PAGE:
Smart Novels with Really, Really Long Plots

Two and a half cheers for Steven Erikson.

I know when I write this I split my readership in half and risk losing you both.  One of you is a big Erikson fan and is now offended.  The other is scratching his head and saying, “who’s Steven Erikson?”

Steven Erikson just published the tenth (!) and final volume of his epic fantasy series The Malazan Book of the Fallen, of which I just finished book four.  The whole thing is something like three and a half million words long.  I really, really, want to like this series.  It’s inventive in its details and it’s inventive on an industrial scale.  The story world is huge and the story goes back in time hundreds of thousands of years (there are lots and lots of characters in the story who are that old and who are still around, machinating for their various ends).  It’s fantasy for archaeologists, with tells and ruins and flint weapons all over the place.  It’s fantasy for anthropologists, with curses and customs and folk magic in abundance.  It’s fantasy for gamers — Erikson and his fellow Malazan author, that other dude whatsisname, made up this world originally as a setting for a GURPS campaign.  It’s got some literary flair and boldness; it starts in the middle of the action in a big way, and Erikson is not shy about filling it with his poetry (which may or may not be a plus).  It’s got all kinds of cool fantasy races without ever dipping into the well of elves and dwarves and hobbits.  In its special effects, at least, his magic system is cool and different.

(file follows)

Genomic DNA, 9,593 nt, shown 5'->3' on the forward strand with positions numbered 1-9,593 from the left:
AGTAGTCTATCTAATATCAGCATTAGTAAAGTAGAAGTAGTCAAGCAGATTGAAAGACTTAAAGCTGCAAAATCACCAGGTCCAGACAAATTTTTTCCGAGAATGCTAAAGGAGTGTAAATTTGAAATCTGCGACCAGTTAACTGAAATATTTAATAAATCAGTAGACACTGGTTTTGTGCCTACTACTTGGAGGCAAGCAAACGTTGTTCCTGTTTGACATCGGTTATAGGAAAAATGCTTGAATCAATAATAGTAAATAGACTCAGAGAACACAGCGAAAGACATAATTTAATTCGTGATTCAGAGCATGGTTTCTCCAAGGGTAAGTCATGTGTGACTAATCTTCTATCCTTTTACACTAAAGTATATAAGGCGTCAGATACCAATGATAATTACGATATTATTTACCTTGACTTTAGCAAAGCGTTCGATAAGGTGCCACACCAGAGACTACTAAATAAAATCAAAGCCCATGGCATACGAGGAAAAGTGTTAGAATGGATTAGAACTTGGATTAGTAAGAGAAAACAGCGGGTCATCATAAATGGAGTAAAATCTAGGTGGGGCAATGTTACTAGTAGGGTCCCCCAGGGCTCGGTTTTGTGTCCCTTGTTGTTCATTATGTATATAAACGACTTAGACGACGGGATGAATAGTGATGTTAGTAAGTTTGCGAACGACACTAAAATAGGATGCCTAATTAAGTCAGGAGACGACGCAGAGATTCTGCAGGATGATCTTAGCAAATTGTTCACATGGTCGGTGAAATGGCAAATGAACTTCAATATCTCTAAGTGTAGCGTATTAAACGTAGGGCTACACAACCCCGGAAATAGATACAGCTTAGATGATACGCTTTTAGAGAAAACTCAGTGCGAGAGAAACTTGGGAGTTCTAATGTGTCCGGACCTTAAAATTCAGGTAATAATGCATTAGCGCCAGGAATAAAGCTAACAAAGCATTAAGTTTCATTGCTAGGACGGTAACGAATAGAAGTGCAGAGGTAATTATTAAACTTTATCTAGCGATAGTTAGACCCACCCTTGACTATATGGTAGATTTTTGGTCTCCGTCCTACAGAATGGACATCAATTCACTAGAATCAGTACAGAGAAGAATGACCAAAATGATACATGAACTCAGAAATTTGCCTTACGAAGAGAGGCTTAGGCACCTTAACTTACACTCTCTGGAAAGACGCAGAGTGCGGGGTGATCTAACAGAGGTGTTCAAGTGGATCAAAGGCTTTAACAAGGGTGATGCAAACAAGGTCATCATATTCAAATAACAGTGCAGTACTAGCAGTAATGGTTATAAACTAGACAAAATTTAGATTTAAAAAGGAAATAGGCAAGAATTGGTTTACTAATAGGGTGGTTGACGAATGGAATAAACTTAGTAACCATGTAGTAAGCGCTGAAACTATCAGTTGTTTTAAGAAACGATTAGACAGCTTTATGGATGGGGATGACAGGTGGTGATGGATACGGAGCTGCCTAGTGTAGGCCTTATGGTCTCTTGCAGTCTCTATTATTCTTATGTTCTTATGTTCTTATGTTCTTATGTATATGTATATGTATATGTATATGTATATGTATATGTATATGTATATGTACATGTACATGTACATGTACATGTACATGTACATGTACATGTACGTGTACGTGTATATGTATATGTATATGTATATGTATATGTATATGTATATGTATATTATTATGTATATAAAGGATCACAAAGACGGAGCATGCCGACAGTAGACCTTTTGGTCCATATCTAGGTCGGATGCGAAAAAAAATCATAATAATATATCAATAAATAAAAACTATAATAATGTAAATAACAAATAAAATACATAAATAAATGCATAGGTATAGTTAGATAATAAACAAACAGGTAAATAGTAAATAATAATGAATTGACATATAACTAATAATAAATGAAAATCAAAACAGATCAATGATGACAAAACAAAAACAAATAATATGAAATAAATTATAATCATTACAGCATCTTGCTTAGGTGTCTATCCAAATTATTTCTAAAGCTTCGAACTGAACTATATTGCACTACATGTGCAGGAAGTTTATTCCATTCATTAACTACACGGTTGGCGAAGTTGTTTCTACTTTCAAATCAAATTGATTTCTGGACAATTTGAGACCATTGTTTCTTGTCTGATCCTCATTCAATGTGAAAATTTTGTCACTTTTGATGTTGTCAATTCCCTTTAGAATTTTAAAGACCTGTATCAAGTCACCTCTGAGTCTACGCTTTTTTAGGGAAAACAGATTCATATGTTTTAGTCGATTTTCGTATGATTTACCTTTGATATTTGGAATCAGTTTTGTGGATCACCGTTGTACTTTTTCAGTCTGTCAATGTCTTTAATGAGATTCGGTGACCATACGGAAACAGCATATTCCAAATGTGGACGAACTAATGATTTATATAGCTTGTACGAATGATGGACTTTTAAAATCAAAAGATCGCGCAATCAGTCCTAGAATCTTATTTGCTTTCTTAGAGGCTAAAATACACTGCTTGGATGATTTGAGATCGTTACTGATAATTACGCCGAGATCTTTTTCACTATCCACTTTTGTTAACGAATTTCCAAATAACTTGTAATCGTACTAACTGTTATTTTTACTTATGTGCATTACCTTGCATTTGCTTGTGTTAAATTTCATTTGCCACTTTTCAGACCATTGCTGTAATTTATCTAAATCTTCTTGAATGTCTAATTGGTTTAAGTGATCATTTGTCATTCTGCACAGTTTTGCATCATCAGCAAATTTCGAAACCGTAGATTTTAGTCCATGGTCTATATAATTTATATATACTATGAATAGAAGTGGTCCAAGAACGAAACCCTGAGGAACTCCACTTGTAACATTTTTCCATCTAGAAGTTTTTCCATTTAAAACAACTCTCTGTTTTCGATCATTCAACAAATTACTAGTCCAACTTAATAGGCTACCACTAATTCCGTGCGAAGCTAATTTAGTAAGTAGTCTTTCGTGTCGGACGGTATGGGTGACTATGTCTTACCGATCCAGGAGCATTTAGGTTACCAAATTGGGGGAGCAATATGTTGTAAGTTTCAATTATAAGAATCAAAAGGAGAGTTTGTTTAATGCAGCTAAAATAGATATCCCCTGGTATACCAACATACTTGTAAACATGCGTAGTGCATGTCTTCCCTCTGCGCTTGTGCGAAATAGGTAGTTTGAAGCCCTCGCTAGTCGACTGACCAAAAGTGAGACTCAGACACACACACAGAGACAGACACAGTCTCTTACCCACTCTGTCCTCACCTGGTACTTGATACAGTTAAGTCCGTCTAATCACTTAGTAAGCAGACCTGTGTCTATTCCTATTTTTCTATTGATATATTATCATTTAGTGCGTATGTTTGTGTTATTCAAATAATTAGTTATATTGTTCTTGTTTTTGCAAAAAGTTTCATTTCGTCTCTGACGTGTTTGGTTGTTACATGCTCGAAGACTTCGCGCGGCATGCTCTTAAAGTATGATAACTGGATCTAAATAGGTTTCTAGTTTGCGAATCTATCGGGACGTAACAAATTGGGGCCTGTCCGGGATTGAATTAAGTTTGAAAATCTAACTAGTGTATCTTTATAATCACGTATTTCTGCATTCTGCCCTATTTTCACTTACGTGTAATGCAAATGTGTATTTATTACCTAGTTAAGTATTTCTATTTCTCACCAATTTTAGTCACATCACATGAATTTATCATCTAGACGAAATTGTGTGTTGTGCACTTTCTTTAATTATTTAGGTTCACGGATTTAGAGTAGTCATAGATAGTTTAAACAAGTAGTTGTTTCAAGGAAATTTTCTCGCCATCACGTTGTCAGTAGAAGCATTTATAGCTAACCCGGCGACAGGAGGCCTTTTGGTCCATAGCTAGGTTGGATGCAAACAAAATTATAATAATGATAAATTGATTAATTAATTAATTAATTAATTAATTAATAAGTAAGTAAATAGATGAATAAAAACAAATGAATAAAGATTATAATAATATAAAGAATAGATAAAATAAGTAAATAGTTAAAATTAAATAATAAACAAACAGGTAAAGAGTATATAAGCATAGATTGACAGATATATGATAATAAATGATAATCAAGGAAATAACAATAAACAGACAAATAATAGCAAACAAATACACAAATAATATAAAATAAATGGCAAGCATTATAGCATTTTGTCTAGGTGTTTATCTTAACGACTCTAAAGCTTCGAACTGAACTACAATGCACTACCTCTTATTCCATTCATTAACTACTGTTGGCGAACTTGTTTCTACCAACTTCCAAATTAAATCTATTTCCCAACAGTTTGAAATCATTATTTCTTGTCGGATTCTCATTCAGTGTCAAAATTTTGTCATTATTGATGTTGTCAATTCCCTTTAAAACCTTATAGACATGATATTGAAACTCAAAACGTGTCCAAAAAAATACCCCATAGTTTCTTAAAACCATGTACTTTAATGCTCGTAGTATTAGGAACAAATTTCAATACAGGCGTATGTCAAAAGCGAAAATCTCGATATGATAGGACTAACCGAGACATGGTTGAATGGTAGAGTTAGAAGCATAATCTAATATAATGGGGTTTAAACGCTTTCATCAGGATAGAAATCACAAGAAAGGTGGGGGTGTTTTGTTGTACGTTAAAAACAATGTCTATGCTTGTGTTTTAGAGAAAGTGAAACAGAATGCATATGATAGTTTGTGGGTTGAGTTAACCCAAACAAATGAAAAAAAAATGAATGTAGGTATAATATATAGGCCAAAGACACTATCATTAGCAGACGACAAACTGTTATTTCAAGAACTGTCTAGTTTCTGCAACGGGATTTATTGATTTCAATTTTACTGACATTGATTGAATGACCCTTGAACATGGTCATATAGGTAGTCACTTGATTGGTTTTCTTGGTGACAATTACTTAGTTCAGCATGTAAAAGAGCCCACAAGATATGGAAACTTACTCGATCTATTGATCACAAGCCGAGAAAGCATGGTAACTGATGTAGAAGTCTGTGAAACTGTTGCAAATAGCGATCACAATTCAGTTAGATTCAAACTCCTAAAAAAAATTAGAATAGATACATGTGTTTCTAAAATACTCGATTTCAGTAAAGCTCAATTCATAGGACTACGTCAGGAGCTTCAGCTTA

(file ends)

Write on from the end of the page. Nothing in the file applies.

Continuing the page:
So you should both read it, at least the first one, The Gardens of the Moon.  But I just don’t love it.  So here are what I think are the reasons why.

Everyone in the books is a soldier or an assassin, and that gets boring.  There’s way too much carnage.  I rarely describe mayhem as “pornographic,” but some of this really is; Erikson lingers lovingly over the descriptions of piles of mutilated corpses.  I don’t enjoy that.  The depth of the backstory means that there’s lots and lots of conversations where characters stand around and tell each other about Things of Grave Import that Happened in the Past.  I know this is a problem for heroic fantasy generally, but Tolkien gets most of it out in one scene in Rivendell — with Erikson, every fifty pages I have a conversation where someone tells me one more little snippet about Kellanved and Cotillion and what they did and what their plan might be.  Ugh, too much.  There are too many characters.  I mean, this is really cool from the perspective that it makes me feel like a whole world has been created, but I can’t care about all two hundred main characters, and in the end I find I don’t really care about any of them.  Heck, half of ’em I can’t even keep straight.  Never did a book more justly include a list of dramatis personae at the front.

So where do I end up on all this?  When I’m not reading the series, I think about how I should get the next book and read it.  And when I am in the middle of one of the books, I mostly feel tired.  I guess Erikson wins, since he’s got book dollars out of me.

Two and a half cheers.

About David

I’m a writer. This is my blog.

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